Sunday, June 21, 2015

Time Slips Away

Incredible panoramic view from Tug Hill Rd
I can't believe that it has been so long since I've written anything. Cathy and I have been doing far less racing and far more riding, for fun and adventure. We've spent many a weekend planning and then exploring new corners of gravel road here in the NEK of VT and the mountains of Western Maine and Coos NH.

Lone Pine Farm view
I finally got to the East Haven Radar Base on East Mountain last week, which was an adventure and an upcoming story in and of itself. After a long day working, I headed out from camp toward where I thought the base was, having no definitive idea how far it was. This was at 5:30PM. About 24 miles and a wrong turn or two later it was 7:30PM, the sun was really, really low and I was at the summit. A flat tire on the way back and dropping temps that were not that high to start made for a chilly ride home. The final climb up over Kirby Mountain was nearly dark and just plain cold. A great adventure and some stellar gravel though.

Evening Clouds

I've also been working on the camp quite a bit as well, trying to get projects checked off. A post of that status is also in the works complete with images. Excavation, drainage, 20 tons of crushed rock, landscaping, retaining walls and a slick new staircase have all been on tap so far. Many long days working resulting in some very tired evening rides.

Lunenburg Church
In the mean time, here are some images that we took last night on a recon drive, trying to find out where we missed a turn in Granby. Turns out, the "road" that we missed was actually the access road for the Hydro Quebec high tension powerlines that run through this part of the state on their way south from Canada. That was an interesting drive last night in the truck. Good thing I had the truck.

Neil Pond
Anyhow, lots of fun explorations, lots of wrong turns, dead ends and very ClassIV roads. Excellent times spent with Cathy as well as friends George and Becca, who are very patient with my navigational challenges and exploration, at times. I've also started doing the Village Sport Shop Thursday evening MTB ride at KT. I've met some great folks like Collin and Matt and am having fun trying to follow them on the descents. Add to that the folks from Coos Cycling Club and the Bethel Bicycle/Western Maine Velo crew and Cathy and I have had lots of like minded folks to play with. Last weekend in fact I dragged Jamie and Jeremiah on a great ride through the Mahoosuc Range from Bethel up through Grafton Notch via Success Pond. Super fun stuff for which I am genuinely grateful to have friends with whom to share the explorations.

Illusive Tug Hill Rd
We have also done a little bit of racing. For the first time in nearly a decade, I've done no road racing at all. In fact, I have not even been riding the road, save for gravel rides. I think that I've gotten no more than a few hundred miles on the road bike this year, an all time low since first I owned a road bike and I truly don't foresee myself racing road in the future. Time to get rid of it I think since I'm not using it? The racing we've done has consisted of a couple of fat bike races this winter, the Rasputitsa gravel race early spring and a few MTB races. I decided that the only series I would do would be the Kenda Cup East MTB series.

So far, so good as my luck has held for the first three of five races in the series, despite some mechanical issues, resulting in a slightly more challenging race at the last event. The reality is that components wear out and my bike, at least the core drivetrain components, are a few seasons old now. Sure, I replaced the wear items as needed but the shifters, derailleurs and cranks have a fair amount of use also. I can't justify a new bike as the one that I have, a Cannondale Scalpel Team, is in great shape overall but the replacement costs on higher end components are brutal, thus I tend to let things go a little too long. And subsequently, pay the price. Last race this resulted in a broken shifter internal, translating to a single speed bike. It was not really a problem though as the bike settled in a good usable gear that I was able to .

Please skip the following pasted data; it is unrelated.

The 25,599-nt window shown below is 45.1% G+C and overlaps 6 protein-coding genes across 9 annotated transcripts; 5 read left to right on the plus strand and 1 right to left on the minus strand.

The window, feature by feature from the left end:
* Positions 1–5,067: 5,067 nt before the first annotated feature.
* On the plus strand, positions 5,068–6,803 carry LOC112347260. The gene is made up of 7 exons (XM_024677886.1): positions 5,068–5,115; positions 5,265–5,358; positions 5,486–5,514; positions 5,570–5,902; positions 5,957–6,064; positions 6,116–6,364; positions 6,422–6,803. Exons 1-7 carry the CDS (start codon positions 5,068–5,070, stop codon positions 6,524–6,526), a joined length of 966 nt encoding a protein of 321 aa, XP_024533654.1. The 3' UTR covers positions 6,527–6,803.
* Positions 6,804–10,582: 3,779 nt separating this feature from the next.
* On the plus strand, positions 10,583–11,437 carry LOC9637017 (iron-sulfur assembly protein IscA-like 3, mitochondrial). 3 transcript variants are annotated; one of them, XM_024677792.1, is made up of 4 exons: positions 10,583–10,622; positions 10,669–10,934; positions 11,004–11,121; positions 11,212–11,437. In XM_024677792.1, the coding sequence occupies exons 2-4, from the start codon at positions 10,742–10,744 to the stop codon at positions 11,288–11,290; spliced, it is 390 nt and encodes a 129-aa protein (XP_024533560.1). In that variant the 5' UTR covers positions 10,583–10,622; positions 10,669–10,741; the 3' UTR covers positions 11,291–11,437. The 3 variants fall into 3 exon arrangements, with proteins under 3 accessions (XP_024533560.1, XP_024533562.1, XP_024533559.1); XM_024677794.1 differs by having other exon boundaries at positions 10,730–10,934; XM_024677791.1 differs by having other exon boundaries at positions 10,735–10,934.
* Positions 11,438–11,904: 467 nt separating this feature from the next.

In the grand scheme though, racing bikes really isn't all that important or it least it doesn't seem so at the moment. Living life, making and then enjoying adventure and all the twists and turns, right or wrong, that it brings is what is important.

This pretty much sums it up (Photo by Cathy)
So far this year, Cathy and I have had some great adventures and we are no where near the end.


Michele said...

Do you have a Garmin with maps yet? My 800 with OSM (Open Street Maps) has really reduced my navigational challenges. It might be a good investment for your gravel explorations.

mkr said...

Two issues, one, the maps are often/usually incorrect when it comes to ClassIV and ClassV roads in rural areas. They are still on the books as the towns want the funding but in many cases, they are long abandoned. Many are still on the books but no longer maintained. Some are snowmobile trail, some are ATV trail, some are fields and some still connect. Locals are not always friendly when you show up in their yard trying to cut through the bushes where the road used to be, even though technically you are in the right. Part of the fun is the exploration and finding the good as well as the bad and making the discoveries. If you live by GPS rather than primal navigation skills in rural areas you will eventually find yourself lost, or stuck, or both :) The road we missed was actually the powerline maintenance access road. Good fun though and the missed road will make for a crazy hard ride.